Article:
Thank you, Alberto. Good morning everyone. Thank you being on the call this morning. I would just remind you as Mark mentioned that there are some slides on the web cast so you can follow along with the comments that I’ll make to the numbers. Looking at the consolidated results and highlights of the income statement for the third quarter, we can see that in total we have volume increases of 16%, so over 37 million tons in the quarter and all segments had double digit volume growth in the quarter with the exception of fertilizer, a result for that segment which was anticipated and we will talk about the segment’s specific results in just a moment.

Operating profit grew over 200% in the quarter and drove net income and EPS growth. Growth in net income and EPS in a relative sense, in a percentage sense were a bit slower than operating profit growth due to the higher effective tax rate moving up to 26% in the quarter. These outstanding results were produced even as we had somewhat higher SG&A costs. Those were impacted by high variable costs due to higher volumes, a little bit of currency and some spending to continue to build our food business globally and a few other miscellaneous expenses.

Turning to the segment specific results. When we look at agri-business, all regions in agri-business showed improvement as is the business lines volume growth for the quarter was at 19%. I would highlight the Europe and South American grain origination and oil seed processing where margins were higher with strong North American grain exports. Ocean freight performed well in the quarter versus the tough quarter last year. Distribution volume and margins, all improved as well and as Alberto mentioned our risk management strategies worked well and we didn’t strike an inability to manage our facility and shifts in global trade flows as well as leverage our global footprint in our integrated model. Everything aligned very nicely in agri-business during the quarter.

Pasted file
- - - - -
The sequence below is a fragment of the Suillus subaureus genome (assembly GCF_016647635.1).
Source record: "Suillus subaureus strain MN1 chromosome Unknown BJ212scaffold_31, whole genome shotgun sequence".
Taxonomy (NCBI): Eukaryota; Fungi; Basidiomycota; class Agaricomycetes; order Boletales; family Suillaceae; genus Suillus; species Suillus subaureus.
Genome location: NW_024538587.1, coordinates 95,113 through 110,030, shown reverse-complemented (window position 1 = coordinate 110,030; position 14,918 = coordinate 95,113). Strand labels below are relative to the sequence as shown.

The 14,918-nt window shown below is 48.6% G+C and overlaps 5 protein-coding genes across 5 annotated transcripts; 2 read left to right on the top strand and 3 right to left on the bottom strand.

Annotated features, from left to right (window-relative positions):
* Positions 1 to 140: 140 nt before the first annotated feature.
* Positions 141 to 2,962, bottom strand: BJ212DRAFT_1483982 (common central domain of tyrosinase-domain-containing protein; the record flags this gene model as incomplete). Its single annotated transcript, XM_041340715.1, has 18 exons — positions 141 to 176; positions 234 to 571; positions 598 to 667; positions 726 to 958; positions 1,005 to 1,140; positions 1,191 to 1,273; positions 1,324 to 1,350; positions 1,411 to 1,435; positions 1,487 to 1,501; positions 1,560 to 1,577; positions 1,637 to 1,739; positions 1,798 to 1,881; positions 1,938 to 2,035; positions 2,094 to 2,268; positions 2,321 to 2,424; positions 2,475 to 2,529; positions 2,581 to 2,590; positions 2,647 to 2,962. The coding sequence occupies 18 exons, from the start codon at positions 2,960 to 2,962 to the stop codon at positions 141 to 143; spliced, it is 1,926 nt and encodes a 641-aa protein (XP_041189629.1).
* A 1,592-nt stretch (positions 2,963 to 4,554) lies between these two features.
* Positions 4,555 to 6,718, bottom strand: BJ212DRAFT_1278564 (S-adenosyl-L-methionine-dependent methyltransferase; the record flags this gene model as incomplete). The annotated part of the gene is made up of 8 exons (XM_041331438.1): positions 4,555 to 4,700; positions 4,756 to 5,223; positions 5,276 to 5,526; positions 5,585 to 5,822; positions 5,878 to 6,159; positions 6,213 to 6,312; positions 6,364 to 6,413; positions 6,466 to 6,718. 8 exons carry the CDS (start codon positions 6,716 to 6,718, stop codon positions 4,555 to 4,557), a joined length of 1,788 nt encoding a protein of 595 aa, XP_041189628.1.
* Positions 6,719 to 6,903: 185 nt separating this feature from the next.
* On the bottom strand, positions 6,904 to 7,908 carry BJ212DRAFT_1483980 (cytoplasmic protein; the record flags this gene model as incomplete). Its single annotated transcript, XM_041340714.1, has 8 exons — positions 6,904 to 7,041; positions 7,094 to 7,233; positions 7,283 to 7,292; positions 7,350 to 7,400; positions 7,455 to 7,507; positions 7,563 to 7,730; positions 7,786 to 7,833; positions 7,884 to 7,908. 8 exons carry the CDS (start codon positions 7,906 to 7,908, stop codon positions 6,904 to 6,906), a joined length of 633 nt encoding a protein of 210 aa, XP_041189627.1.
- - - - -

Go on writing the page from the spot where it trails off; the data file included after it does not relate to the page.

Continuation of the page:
In the fertilizer business, total volume was down 1%, the retail business was up, the nutrients were down. We experienced a little bit of a market share loss in this quarter due to our focusing on farmer credit and on higher margin sale business. Margins in fertilizer continued to benefit from higher international prices and ocean freight rate.